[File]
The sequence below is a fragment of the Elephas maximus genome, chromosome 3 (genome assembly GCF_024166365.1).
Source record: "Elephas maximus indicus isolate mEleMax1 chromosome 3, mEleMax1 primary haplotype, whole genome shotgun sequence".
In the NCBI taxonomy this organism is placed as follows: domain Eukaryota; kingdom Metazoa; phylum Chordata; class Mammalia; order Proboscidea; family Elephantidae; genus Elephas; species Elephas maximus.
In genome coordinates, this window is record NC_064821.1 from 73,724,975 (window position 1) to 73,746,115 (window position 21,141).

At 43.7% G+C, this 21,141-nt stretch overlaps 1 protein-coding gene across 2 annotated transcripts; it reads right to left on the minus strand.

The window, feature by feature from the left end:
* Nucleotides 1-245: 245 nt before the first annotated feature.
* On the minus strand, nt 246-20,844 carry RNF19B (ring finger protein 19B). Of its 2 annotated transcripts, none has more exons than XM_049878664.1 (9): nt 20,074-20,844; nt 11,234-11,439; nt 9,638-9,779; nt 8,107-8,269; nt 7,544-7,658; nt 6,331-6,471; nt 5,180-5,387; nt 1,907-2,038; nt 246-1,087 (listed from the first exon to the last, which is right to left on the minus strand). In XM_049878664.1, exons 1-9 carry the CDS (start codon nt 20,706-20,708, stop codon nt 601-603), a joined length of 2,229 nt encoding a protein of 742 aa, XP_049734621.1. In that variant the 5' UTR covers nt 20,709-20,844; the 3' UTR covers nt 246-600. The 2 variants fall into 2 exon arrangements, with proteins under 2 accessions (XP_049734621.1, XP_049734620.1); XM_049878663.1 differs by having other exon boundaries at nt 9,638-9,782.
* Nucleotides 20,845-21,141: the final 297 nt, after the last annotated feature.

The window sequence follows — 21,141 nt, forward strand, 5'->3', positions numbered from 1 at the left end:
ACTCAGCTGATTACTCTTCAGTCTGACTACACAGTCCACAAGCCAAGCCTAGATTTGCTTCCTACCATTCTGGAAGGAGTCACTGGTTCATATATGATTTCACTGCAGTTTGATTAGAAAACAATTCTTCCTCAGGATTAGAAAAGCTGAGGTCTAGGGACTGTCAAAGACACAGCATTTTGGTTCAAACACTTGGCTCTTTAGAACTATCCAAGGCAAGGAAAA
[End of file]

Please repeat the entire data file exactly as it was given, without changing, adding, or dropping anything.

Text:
The sequence below is a fragment of the Elephas maximus genome, chromosome 3 (genome assembly GCF_024166365.1).
Source record: "Elephas maximus indicus isolate mEleMax1 chromosome 3, mEleMax1 primary haplotype, whole genome shotgun sequence".
In the NCBI taxonomy this organism is placed as follows: domain Eukaryota; kingdom Metazoa; phylum Chordata; class Mammalia; order Proboscidea; family Elephantidae; genus Elephas; species Elephas maximus.
In genome coordinates, this window is record NC_064821.1 from 73,724,975 (window position 1) to 73,746,115 (window position 21,141).

At 43.7% G+C, this 21,141-nt stretch overlaps 1 protein-coding gene across 2 annotated transcripts; it reads right to left on the minus strand.

The window, feature by feature from the left end:
* Nucleotides 1-245: 245 nt before the first annotated feature.
* On the minus strand, nt 246-20,844 carry RNF19B (ring finger protein 19B). Of its 2 annotated transcripts, none has more exons than XM_049878664.1 (9): nt 20,074-20,844; nt 11,234-11,439; nt 9,638-9,779; nt 8,107-8,269; nt 7,544-7,658; nt 6,331-6,471; nt 5,180-5,387; nt 1,907-2,038; nt 246-1,087 (listed from the first exon to the last, which is right to left on the minus strand). In XM_049878664.1, exons 1-9 carry the CDS (start codon nt 20,706-20,708, stop codon nt 601-603), a joined length of 2,229 nt encoding a protein of 742 aa, XP_049734621.1. In that variant the 5' UTR covers nt 20,709-20,844; the 3' UTR covers nt 246-600. The 2 variants fall into 2 exon arrangements, with proteins under 2 accessions (XP_049734621.1, XP_049734620.1); XM_049878663.1 differs by having other exon boundaries at nt 9,638-9,782.
* Nucleotides 20,845-21,141: the final 297 nt, after the last annotated feature.

The window sequence follows — 21,141 nt, forward strand, 5'->3', positions numbered from 1 at the left end:
ACTCAGCTGATTACTCTTCAGTCTGACTACACAGTCCACAAGCCAAGCCTAGATTTGCTTCCTACCATTCTGGAAGGAGTCACTGGTTCATATATGATTTCACTGCAGTTTGATTAGAAAACAATTCTTCCTCAGGATTAGAAAAGCTGAGGTCTAGGGACTGTCAAAGACACAGCATTTTGGTTCAAACACTTGGCTCTTTAGAACTATCCAAGGCAAGGAAAA